The US economy added 138,000 jobs in May, down from 174,000 in April and below analyst predictions of 185,000 jobs, the US Bureau of Labor Statistics (BLS) said today.
These stats are released monthly by the nonpartisan BLS—or as conservative Twitter saw it this morning, surreptitious agents of the so-called “deep state” hoping to undermine Donald Trump’s presidency.
The conspiracy-stoking tweets, sent just after the lackluster jobs report was released, claimed the BLS statistics were wrong and that political holdovers from the Obama administration were somehow “spiking the numbers” to make Trump look bad. The 2016 presidential campaign also saw routine economic statistics called into question as potentially cooked for partisan gain.
Today, conservative online talk radio host Bill Mitchell and others pointed to discrepancies between the BLS numbers and the survey released by US payroll management company ADP, which said 253,000 private-sector jobs were added in May.
Okay, we’ll bite.
ADP releases its report two days before the official BLS numbers come out each month. Its estimates of job growth are based on data from its clients (about one-fifth of U.S. private payroll employment), past BLS data, unemployment insurance claims, surveys of consumer confidence, oil prices, and more (pdf).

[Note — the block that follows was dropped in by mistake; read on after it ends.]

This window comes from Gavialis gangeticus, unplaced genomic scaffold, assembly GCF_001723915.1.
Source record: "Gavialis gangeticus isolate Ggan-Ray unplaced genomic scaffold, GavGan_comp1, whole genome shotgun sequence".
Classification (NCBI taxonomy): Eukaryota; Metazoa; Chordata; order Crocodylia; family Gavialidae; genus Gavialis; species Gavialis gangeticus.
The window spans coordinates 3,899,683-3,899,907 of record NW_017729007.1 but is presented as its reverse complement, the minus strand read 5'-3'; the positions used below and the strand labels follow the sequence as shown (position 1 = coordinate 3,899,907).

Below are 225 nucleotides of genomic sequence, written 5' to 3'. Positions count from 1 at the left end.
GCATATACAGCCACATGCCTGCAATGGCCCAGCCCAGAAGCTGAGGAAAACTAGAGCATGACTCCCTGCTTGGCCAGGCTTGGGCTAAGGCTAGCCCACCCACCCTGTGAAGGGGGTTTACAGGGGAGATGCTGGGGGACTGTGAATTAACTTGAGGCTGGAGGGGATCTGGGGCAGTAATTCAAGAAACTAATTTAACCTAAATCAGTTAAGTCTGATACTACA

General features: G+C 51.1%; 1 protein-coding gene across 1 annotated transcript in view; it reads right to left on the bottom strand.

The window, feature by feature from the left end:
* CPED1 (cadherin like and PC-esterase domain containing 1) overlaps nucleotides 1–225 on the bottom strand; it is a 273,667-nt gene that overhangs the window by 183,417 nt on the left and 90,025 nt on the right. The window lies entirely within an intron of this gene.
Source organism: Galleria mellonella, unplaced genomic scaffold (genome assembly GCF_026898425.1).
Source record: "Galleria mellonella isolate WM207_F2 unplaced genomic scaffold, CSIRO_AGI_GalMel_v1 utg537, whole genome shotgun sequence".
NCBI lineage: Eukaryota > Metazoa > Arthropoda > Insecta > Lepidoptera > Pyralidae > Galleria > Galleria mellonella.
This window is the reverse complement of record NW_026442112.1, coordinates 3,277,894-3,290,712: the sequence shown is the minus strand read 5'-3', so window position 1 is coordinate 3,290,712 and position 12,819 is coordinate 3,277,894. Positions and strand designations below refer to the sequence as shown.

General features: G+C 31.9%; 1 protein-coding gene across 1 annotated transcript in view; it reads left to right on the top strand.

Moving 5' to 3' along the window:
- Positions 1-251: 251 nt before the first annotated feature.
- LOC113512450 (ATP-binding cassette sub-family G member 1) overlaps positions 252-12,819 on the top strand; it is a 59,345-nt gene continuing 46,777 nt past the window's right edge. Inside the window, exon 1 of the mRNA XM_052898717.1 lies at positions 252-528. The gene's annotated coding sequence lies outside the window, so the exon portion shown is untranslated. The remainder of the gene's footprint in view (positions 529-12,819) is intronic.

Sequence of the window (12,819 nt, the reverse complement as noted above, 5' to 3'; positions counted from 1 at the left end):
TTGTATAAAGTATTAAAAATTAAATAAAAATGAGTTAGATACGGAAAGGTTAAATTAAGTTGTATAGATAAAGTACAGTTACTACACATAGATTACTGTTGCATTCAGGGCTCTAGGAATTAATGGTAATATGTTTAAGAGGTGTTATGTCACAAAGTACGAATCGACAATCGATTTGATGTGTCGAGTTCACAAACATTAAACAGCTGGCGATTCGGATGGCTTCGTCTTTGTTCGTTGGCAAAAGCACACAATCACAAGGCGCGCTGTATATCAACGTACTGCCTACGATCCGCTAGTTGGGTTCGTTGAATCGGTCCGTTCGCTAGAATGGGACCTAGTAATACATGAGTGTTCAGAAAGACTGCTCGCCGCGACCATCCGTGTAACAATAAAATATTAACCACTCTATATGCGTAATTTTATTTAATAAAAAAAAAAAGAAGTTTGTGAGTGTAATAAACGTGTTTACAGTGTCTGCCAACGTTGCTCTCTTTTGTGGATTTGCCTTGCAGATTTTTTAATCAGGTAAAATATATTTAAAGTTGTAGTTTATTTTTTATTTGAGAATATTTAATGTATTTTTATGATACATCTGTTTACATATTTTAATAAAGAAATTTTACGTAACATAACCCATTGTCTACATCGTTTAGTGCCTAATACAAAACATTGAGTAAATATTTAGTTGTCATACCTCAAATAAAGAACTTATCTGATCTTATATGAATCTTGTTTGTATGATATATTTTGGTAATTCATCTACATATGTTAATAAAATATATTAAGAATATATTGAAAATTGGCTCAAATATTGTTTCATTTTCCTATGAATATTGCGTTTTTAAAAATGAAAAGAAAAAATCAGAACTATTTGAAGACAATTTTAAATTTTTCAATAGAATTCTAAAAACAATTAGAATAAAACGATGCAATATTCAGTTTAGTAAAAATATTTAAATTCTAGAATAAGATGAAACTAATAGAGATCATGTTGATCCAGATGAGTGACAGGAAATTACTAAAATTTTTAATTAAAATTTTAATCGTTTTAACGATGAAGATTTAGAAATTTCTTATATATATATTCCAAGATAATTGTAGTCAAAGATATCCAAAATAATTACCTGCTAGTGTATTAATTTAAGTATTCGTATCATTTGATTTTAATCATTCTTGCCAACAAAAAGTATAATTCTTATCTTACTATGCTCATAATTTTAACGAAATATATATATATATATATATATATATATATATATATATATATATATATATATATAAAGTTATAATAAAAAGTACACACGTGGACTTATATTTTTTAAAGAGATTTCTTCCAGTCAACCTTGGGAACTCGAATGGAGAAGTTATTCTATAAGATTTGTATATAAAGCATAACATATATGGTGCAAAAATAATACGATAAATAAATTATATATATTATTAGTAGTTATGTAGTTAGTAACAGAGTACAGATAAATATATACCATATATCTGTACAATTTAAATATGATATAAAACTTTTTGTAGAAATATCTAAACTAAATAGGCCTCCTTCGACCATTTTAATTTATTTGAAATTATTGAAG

The BLS surveys businesses and households monthly to generate the official estimates of jobs gained and lost. These results are revised periodically to reflect more complete information and a better understanding of seasonal factors, among other things.
Back in 2012, Wall Street Journal (paywall) columnist Steven Russolillo cautioned readers that there is often a “wide divergence” between ADP data and government numbers. “It’s been well documented how ADP’s report, which measures private-sector job growth, has an uneven track record of predicting the nonfarm payrolls data,” he wrote. “Some months it’s spot on, others it’s wildly off base.”
The difference between the number of new private-sector, non-farm jobs reported by ADP and the BLS every month is greater than 40,000 about half the time, according to a CNBC analysis of the figures since November 2012.
“The ADP may be a valuable measurement reflecting economic fundamentals, but for an investor looking to predict what the market will do… the headline number is probably not very useful for specific predictions — such as whether the BLS will beat consensus estimates,” CNBC wrote.
Today, the BLS released May job numbers for the first time, and also said there were 50,000 new jobs in March and 174,000 in April, down from estimates of 79,000 and 211,000, respectively, in last month’s report. These revisions indicate that the labor market isn’t as strong as it may have seemed.
As is common practice with economic data, the BLS periodically revises its numbers—twice in the months after an initial data release, and then again in a more comprehensive annual benchmarking process.